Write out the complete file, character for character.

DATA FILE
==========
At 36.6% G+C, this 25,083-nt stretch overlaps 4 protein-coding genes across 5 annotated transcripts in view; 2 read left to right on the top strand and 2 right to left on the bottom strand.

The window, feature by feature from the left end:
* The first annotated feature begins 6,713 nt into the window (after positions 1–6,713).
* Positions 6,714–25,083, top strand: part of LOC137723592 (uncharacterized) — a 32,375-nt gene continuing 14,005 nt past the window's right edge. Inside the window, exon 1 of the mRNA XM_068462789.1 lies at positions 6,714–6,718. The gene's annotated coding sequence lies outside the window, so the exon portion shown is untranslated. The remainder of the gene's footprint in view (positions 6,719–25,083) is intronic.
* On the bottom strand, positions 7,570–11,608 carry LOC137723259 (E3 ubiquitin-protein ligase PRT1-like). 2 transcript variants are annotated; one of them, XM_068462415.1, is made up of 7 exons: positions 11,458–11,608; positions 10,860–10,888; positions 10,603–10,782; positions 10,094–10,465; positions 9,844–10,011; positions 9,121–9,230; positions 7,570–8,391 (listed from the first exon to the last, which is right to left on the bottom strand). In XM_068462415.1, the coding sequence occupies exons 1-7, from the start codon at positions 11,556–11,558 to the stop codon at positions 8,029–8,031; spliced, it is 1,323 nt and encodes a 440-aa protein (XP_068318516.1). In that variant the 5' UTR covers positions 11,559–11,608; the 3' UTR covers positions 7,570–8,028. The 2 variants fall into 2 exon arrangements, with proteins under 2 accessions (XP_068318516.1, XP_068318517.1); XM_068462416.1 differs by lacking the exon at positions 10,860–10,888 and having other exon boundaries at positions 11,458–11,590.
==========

At 36.6% G+C, this 25,083-nt stretch overlaps 4 protein-coding genes across 5 annotated transcripts in view; 2 read left to right on the top strand and 2 right to left on the bottom strand.

The window, feature by feature from the left end:
* The first annotated feature begins 6,713 nt into the window (after positions 1–6,713).
* Positions 6,714–25,083, top strand: part of LOC137723592 (uncharacterized) — a 32,375-nt gene continuing 14,005 nt past the window's right edge. Inside the window, exon 1 of the mRNA XM_068462789.1 lies at positions 6,714–6,718. The gene's annotated coding sequence lies outside the window, so the exon portion shown is untranslated. The remainder of the gene's footprint in view (positions 6,719–25,083) is intronic.
* On the bottom strand, positions 7,570–11,608 carry LOC137723259 (E3 ubiquitin-protein ligase PRT1-like). 2 transcript variants are annotated; one of them, XM_068462415.1, is made up of 7 exons: positions 11,458–11,608; positions 10,860–10,888; positions 10,603–10,782; positions 10,094–10,465; positions 9,844–10,011; positions 9,121–9,230; positions 7,570–8,391 (listed from the first exon to the last, which is right to left on the bottom strand). In XM_068462415.1, the coding sequence occupies exons 1-7, from the start codon at positions 11,556–11,558 to the stop codon at positions 8,029–8,031; spliced, it is 1,323 nt and encodes a 440-aa protein (XP_068318516.1). In that variant the 5' UTR covers positions 11,559–11,608; the 3' UTR covers positions 7,570–8,028. The 2 variants fall into 2 exon arrangements, with proteins under 2 accessions (XP_068318516.1, XP_068318517.1); XM_068462416.1 differs by lacking the exon at positions 10,860–10,888 and having other exon boundaries at positions 11,458–11,590.